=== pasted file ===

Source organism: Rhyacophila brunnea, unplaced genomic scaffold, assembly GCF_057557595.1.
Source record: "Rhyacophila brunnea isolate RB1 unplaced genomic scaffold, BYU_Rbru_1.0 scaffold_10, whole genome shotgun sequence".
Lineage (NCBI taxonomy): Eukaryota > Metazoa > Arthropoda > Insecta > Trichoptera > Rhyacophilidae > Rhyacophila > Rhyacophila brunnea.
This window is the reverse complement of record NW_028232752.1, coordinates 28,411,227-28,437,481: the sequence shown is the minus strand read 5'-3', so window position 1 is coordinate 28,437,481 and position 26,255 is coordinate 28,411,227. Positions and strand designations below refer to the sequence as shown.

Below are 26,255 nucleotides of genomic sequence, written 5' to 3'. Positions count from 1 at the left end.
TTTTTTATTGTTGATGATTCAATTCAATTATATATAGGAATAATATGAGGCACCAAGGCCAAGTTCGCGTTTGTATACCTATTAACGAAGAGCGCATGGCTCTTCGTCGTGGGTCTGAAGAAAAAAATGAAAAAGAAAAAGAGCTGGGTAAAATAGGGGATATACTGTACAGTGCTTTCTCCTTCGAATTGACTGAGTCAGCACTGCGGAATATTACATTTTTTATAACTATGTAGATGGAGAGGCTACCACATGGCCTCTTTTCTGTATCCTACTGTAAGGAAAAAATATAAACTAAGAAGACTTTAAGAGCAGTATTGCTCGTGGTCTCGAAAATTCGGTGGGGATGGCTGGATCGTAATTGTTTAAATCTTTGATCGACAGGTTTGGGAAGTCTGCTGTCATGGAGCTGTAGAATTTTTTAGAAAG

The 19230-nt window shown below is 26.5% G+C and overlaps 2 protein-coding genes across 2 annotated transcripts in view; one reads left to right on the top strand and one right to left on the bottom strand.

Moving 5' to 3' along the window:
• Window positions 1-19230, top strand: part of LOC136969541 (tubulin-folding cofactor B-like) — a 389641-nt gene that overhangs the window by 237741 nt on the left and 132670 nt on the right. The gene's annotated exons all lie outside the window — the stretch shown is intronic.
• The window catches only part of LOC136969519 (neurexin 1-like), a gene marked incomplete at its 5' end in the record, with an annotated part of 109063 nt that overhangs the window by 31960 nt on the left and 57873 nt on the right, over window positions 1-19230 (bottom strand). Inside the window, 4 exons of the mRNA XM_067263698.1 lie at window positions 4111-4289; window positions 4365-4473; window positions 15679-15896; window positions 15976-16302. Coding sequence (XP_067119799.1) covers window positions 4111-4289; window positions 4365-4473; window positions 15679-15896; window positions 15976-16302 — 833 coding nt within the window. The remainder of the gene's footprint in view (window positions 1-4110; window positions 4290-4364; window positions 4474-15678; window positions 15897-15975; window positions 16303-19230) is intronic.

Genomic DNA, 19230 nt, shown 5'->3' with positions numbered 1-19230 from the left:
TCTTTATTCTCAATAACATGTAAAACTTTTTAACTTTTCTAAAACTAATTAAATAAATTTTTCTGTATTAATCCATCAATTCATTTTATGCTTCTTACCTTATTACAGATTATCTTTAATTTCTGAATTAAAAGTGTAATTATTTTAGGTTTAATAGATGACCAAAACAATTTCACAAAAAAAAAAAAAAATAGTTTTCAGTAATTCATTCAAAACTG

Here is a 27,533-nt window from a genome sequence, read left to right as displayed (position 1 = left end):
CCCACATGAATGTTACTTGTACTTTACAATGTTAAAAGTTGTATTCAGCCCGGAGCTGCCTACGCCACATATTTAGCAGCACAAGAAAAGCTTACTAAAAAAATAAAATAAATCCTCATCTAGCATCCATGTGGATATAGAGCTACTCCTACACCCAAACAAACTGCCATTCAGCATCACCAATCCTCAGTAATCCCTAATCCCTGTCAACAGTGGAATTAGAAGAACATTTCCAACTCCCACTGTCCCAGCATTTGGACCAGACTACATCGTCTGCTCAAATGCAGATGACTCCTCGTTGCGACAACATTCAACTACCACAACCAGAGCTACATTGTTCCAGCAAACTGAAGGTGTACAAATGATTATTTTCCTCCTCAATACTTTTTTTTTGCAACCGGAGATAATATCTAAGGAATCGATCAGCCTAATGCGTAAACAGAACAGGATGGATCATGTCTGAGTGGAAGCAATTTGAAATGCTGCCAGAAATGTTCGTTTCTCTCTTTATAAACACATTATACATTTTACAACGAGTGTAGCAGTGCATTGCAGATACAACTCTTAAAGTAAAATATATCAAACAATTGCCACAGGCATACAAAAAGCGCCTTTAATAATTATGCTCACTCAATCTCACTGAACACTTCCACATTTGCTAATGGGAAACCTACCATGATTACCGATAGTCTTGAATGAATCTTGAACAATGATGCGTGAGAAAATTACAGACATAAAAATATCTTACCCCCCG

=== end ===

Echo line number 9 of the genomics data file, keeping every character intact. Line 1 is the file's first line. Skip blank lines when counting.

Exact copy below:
• Window positions 1-19230, top strand: part of LOC136969541 (tubulin-folding cofactor B-like) — a 389641-nt gene that overhangs the window by 237741 nt on the left and 132670 nt on the right. The gene's annotated exons all lie outside the window — the stretch shown is intronic.